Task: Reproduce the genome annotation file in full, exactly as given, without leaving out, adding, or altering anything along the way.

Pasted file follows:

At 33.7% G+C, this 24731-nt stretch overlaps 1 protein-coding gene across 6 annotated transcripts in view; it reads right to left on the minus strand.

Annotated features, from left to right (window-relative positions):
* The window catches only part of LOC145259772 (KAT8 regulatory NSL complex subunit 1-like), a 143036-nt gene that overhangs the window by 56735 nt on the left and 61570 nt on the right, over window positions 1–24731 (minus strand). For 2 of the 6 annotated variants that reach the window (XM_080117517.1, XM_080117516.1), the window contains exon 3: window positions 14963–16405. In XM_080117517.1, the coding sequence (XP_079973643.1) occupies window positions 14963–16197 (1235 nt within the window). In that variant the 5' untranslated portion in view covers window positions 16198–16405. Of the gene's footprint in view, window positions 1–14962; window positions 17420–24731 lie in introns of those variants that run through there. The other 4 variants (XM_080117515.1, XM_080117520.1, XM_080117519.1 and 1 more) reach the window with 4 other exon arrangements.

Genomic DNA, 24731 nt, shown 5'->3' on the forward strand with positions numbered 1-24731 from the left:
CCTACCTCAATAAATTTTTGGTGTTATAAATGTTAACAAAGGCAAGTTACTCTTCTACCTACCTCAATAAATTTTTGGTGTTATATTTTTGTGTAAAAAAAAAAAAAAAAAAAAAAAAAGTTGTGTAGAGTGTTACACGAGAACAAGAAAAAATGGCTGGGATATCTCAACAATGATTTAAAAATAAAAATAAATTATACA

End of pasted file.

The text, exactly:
At 33.7% G+C, this 24731-nt stretch overlaps 1 protein-coding gene across 6 annotated transcripts in view; it reads right to left on the minus strand.

Annotated features, from left to right (window-relative positions):
* The window catches only part of LOC145259772 (KAT8 regulatory NSL complex subunit 1-like), a 143036-nt gene that overhangs the window by 56735 nt on the left and 61570 nt on the right, over window positions 1–24731 (minus strand). For 2 of the 6 annotated variants that reach the window (XM_080117517.1, XM_080117516.1), the window contains exon 3: window positions 14963–16405. In XM_080117517.1, the coding sequence (XP_079973643.1) occupies window positions 14963–16197 (1235 nt within the window). In that variant the 5' untranslated portion in view covers window positions 16198–16405. Of the gene's footprint in view, window positions 1–14962; window positions 17420–24731 lie in introns of those variants that run through there. The other 4 variants (XM_080117515.1, XM_080117520.1, XM_080117519.1 and 1 more) reach the window with 4 other exon arrangements.

Genomic DNA, 24731 nt, shown 5'->3' on the forward strand with positions numbered 1-24731 from the left:
CCTACCTCAATAAATTTTTGGTGTTATAAATGTTAACAAAGGCAAGTTACTCTTCTACCTACCTCAATAAATTTTTGGTGTTATATTTTTGTGTAAAAAAAAAAAAAAAAAAAAAAAAAGTTGTGTAGAGTGTTACACGAGAACAAGAAAAAATGGCTGGGATATCTCAACAATGATTTAAAAATAAAAATAAATTATACA